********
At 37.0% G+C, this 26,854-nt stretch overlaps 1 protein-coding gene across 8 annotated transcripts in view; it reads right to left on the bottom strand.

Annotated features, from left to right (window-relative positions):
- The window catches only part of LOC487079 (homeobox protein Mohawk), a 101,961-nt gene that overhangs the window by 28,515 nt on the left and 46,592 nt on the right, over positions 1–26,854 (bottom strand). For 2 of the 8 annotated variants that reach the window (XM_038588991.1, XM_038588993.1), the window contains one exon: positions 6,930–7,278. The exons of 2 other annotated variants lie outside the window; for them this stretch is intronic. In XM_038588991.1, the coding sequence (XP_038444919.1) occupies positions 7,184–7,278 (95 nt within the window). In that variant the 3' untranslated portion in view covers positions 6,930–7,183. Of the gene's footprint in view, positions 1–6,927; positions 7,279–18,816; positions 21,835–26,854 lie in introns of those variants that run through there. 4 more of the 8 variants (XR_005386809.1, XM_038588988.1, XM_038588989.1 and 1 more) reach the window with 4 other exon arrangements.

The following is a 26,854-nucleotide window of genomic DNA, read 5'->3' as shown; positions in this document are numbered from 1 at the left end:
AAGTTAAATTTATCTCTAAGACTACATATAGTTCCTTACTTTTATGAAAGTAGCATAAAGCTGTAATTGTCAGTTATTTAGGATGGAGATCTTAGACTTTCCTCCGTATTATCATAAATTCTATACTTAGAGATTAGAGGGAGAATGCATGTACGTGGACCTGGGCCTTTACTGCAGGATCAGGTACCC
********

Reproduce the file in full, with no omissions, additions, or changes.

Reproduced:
At 37.0% G+C, this 26,854-nt stretch overlaps 1 protein-coding gene across 8 annotated transcripts in view; it reads right to left on the bottom strand.

Annotated features, from left to right (window-relative positions):
- The window catches only part of LOC487079 (homeobox protein Mohawk), a 101,961-nt gene that overhangs the window by 28,515 nt on the left and 46,592 nt on the right, over positions 1–26,854 (bottom strand). For 2 of the 8 annotated variants that reach the window (XM_038588991.1, XM_038588993.1), the window contains one exon: positions 6,930–7,278. The exons of 2 other annotated variants lie outside the window; for them this stretch is intronic. In XM_038588991.1, the coding sequence (XP_038444919.1) occupies positions 7,184–7,278 (95 nt within the window). In that variant the 3' untranslated portion in view covers positions 6,930–7,183. Of the gene's footprint in view, positions 1–6,927; positions 7,279–18,816; positions 21,835–26,854 lie in introns of those variants that run through there. 4 more of the 8 variants (XR_005386809.1, XM_038588988.1, XM_038588989.1 and 1 more) reach the window with 4 other exon arrangements.

The following is a 26,854-nucleotide window of genomic DNA, read 5'->3' as shown; positions in this document are numbered from 1 at the left end:
AAGTTAAATTTATCTCTAAGACTACATATAGTTCCTTACTTTTATGAAAGTAGCATAAAGCTGTAATTGTCAGTTATTTAGGATGGAGATCTTAGACTTTCCTCCGTATTATCATAAATTCTATACTTAGAGATTAGAGGGAGAATGCATGTACGTGGACCTGGGCCTTTACTGCAGGATCAGGTACCC